The Rs 5,000 PC (5KPC) is not going to bring about a revolution on its own. It needs to leverage other developments and technologies which together can enable the formation of an affordable computing ecosystem. Last week, we discussed briefly two of the elements of this ecosystem: the thick server and open-source software. The thick server is the one which does all the computing and storage. Open-source software is the platform for the applications. There is one additional element of the ecosystem we need to discuss before we go ahead: WiFi.
WiFi (802.11) offers wireless communications using open spectrum (2.4 Ghz and 5 Ghz) at speeds ranging from 11 Mbps (802.11b) to 54 Mbps (802.11g and 802.11a). The cost of wireless access points has fallen to under USD 100, while the cost of the cards required in the computers is down to under USD 50. In the next year, the incremental cost of adding WiFi to a computer is likely to be under USD 10 (Rs 500), as companies integrate the technology on to the motherboard itself. Hotspots (public wireless access points) are sprouting up all over the place in many countries.
Wrote William Gurley of Benchmark Capital in his recent Above the Crowd newsletter:
WiFi is to 3G as the personal computer was to the mainframe.
In the early days of the PC, most people considered the initial market for the IBM/Intel/Microsoft-based personal computer to be fairly narrow. In 1980, no one envisioned that one day you might run your company’s entire ERP system, or power a massive array of web sites on this technical architecture. However, the “increasing return” forces highlighted above eventually created a product that, from both a feature perspective and cost perspective, was appealing to a much broader array of applications and uses than ever previously envisioned.
This exact thing is currently happening with 802.11. This tiny, and increasingly inexpensive radio is already shockingly versatile. The same $30 radio can be used to serve wireless connectivity in your office, connect both your PCs and your multimedia in your home, and provide coverage to a police force across an entire downtown area. Add a Pringles can as a directional antenna (no kidding!), and this $30 radio is capable of providing high-speed, line-of-sight connectivity at a distance of 10 miles. In fact, the majority of the volume in the line-of-sight fixed wireless market has shifted almost entirely to low-cost 802.11 radios.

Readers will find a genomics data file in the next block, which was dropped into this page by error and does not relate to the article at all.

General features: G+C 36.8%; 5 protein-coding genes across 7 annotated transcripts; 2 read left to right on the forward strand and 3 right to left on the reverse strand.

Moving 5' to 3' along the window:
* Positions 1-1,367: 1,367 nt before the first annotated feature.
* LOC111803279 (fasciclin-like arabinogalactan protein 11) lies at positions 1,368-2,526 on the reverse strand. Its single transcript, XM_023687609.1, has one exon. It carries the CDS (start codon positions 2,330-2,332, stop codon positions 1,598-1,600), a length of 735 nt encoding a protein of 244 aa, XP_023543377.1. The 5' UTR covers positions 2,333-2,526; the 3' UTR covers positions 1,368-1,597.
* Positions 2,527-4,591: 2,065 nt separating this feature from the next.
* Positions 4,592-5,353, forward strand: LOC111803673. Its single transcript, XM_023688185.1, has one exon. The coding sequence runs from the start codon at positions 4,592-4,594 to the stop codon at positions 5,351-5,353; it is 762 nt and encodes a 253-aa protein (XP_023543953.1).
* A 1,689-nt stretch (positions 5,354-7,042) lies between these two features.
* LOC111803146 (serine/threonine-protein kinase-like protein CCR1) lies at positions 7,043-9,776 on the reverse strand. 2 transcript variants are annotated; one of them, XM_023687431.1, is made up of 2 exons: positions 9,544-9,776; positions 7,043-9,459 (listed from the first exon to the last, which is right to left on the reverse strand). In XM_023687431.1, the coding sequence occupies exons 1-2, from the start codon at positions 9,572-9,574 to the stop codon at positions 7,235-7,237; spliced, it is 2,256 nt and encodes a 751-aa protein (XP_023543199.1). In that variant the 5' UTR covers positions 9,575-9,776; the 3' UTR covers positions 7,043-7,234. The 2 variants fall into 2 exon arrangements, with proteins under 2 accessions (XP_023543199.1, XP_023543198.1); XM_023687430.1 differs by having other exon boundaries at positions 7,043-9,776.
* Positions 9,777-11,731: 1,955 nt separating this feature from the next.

Originally designed to connect PCs and handheld computers to the network, people are now using these low cost radios for an increasing number of diverse customer applications. In remote areas, 802.11 can be used as a DSL alternative. Hospitals are using 802.11 not just to connect doctors and nurses but also to connect hospital equipment. 802.11 is a wonderful solution for industrial sensors in remote monitoring as well as control equipment designed to intelligently manage such things as power and HVAC systems. You can even use 802.11 to build an extremely cost effective video surveillance network. It is also feasible that 802.11 will be the driving force behind a wholesale conversion to VOIP and an entirely new phone structure in the enterprise.
So, why is WiFi almost free? The answer is (1) because the price of the parts could go as low as $5 over the next five years, and (2) because the entire PC industry has a vested interest in seeing 802.11 dominate over 3G. As such, within a matter of years, 802.11 will be a standard feature on every single portable computer, with a marginal cost to the consumer of $0.00.
Tomorrow: The WiFi Advantage (continued)
TECH TALK The Rs 5,000 PC Ecosystem+T